Taking the crown for smart city ambitions though is Neom,  Saudi Arabia’s half-trillion dollar development whose centrepiece is “The Line,” a linear smart city – nay, megastructure – stretching from the shores of the Red Sea across 170 kilometres of the arid Tabuk region.

Designed with artificial intelligence at its core, with data used to manage power, water, waste, transport, healthcare and security, Neom will stack homes and offices vertically, and mine the data of its 9 million people, offering financial incentives in exchange for the use of their data – and those who don’t will not be afforded the same civic benefits.

Neom is very much a house built on sand though, mired in controversy over the displacement of the Al-Howeitat tribe from their historic lands to build the city.

City limits

The worlds of conspiracy theories and urban planning have become increasingly intertwined as fifteen-minute cities and climate lockdowns catch the ire of those afraid of being confined to their street or town.

Amidst these more outrageous accusations, there’s a high degree of legitimate scepticism around smart city projects from many across society, due to the sheer amount of invasive data that needs to be collected and managed to render these plans effective. Even something as simple as a parking app, for example, requires live occupancy data, wider traffic data, weather data, and real-time information on upcoming events (such as public holidays and civic events) to determine demand and variable pricing.

Businessman Roger McNamee has branded Toronto’s smart city project – in partnership with Google parent company Alphabet – as “the most highly evolved version to date of what Harvard professor Shoshana Zuboff calls surveillance capitalism” with the capacity to subvert democracy.

Smart cities – or rather, their designers and financers – must create an appealing environment to attract citizens and businesses, implementing services to address the needs of the people living there, rather than residents accommodating themselves around the technology.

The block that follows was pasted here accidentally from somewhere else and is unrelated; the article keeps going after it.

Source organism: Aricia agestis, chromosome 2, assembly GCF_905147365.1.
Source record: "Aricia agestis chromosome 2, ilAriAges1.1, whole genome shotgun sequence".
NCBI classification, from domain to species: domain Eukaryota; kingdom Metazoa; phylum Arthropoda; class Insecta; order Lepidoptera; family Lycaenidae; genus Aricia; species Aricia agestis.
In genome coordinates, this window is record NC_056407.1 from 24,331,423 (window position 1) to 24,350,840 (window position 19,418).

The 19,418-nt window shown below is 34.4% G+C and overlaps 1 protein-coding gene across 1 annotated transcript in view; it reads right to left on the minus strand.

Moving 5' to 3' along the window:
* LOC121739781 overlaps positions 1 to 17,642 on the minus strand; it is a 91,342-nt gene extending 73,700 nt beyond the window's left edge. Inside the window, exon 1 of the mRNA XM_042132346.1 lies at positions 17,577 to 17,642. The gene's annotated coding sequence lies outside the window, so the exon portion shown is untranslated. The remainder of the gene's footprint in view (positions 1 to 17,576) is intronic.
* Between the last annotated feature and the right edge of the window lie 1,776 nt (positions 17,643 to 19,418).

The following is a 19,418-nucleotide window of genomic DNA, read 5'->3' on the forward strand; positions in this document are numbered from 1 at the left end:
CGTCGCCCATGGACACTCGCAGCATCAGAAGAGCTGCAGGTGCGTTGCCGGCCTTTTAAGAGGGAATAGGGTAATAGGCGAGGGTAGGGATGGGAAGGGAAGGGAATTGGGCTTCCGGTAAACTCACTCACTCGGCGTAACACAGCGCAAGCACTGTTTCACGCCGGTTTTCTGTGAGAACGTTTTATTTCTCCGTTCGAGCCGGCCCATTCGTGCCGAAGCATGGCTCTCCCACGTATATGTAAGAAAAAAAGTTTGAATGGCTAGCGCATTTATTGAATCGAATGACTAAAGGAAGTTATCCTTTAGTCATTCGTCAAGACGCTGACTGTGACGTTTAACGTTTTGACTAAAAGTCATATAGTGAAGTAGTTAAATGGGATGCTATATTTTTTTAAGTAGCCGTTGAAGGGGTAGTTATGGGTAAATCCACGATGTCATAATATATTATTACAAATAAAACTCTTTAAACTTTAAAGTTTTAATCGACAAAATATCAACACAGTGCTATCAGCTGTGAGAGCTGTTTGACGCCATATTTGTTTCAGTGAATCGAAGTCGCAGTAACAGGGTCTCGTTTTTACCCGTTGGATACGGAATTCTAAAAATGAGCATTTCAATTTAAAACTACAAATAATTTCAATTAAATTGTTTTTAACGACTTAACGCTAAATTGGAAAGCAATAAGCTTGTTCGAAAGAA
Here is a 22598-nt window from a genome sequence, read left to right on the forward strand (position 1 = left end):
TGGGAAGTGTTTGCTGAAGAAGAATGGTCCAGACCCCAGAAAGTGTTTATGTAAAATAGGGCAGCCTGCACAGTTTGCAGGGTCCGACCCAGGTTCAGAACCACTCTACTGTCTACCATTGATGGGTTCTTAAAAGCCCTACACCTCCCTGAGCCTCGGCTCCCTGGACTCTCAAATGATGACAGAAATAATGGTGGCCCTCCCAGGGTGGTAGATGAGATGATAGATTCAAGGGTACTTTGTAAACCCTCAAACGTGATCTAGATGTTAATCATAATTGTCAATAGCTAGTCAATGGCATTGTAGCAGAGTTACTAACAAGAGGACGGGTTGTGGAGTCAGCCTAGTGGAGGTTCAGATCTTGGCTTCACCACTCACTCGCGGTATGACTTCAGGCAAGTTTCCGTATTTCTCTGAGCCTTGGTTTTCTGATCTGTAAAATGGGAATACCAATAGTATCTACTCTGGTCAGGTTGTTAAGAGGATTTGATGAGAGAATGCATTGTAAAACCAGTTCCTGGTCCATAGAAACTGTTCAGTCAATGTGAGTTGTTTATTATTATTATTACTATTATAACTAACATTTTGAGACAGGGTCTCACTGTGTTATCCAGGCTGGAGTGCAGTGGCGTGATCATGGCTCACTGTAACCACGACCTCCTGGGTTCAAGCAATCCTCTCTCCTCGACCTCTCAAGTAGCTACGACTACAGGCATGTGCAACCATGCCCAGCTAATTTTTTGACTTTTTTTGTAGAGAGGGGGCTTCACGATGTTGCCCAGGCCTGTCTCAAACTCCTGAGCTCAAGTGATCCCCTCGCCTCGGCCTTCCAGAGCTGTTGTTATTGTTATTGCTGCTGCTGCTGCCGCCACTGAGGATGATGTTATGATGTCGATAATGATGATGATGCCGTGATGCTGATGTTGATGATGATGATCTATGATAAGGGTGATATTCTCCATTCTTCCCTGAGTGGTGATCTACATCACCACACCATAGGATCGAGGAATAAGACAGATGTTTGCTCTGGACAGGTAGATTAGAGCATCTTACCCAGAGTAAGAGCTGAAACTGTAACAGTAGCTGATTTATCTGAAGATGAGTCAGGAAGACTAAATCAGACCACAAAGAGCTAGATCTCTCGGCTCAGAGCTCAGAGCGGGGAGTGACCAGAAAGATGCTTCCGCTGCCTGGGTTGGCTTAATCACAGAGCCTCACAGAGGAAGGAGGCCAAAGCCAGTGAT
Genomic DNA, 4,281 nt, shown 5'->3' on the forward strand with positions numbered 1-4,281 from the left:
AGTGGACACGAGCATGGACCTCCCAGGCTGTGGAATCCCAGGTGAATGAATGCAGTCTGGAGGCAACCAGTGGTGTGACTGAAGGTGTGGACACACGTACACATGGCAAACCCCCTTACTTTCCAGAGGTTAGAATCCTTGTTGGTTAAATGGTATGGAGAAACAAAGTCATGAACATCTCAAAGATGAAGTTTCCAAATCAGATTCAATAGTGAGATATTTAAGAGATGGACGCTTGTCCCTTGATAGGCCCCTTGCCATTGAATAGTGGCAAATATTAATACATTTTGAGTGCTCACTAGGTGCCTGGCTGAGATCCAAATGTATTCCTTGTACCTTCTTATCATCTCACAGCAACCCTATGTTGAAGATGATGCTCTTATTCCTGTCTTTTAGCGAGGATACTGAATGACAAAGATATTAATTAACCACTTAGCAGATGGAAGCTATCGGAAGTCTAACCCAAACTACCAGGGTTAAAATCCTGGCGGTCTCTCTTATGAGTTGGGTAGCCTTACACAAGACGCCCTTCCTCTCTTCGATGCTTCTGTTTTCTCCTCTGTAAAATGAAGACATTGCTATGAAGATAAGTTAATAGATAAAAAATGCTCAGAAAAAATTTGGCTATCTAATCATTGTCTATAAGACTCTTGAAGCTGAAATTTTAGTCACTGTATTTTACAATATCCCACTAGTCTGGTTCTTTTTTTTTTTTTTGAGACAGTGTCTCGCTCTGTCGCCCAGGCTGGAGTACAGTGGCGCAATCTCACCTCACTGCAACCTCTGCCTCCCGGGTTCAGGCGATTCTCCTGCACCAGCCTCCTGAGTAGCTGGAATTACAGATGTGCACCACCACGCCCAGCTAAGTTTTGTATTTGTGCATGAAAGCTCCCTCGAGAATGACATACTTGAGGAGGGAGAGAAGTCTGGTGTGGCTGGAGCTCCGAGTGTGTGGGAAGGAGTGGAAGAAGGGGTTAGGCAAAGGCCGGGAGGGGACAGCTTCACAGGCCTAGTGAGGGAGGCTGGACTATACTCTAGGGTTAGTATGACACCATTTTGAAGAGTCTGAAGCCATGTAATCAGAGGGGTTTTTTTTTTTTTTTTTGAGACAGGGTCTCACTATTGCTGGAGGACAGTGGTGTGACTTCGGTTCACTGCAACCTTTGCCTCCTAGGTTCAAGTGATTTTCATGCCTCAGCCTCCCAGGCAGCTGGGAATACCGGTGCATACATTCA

For all the allure that surrounds smart cities, are they actually places where people want to live?
Songdo, dubbed “Korea’s Smartest City,” is a purpose-built smart city, resting atop land reclaimed from the Yellow Sea, featuring smart home capabilities for all, and a network of pneumatic tubes to dispose of waste – however, only a third of the city’s 300,000 residences are occupied so far, with commercial space even emptier.

Furthermore, if not properly secured, smart cities could become a key target for hackers to disrupt; a ransomware attack on the City of Atlanta in 2018 shut down a number of key municipal services, from water bills and court fee payments, to council correspondence archives and public Wi-Fi at Hartsfield-Jackson International Airport.

Smart City BSS

As with all digital services, the back-office business support systems play a crucial role in enabling and future-proofing the smart cities of tomorrow. End-to-end process automation, fast time-to-market, and scalability to support millions of connected “things” are all crucial elements of a smart city digital BSS, but the complexity really comes from the breadth and convergence of services on offer.

From millions of connected devices and sensors, to managing the citizens, buildings and organisations therein, smart city BSS must be not only multi-service, but also multi-business model, able to monetise connectivity, utilities and ICT services, across consumer and business segments, and retail and wholesale operations, all in one convergent platform.

We aren’t experts in urban planning, but we are experts in smart city BSS – read the interview with Cerillion’s account management director to find out how Cerillion is powering Egypt’s new administrative capital.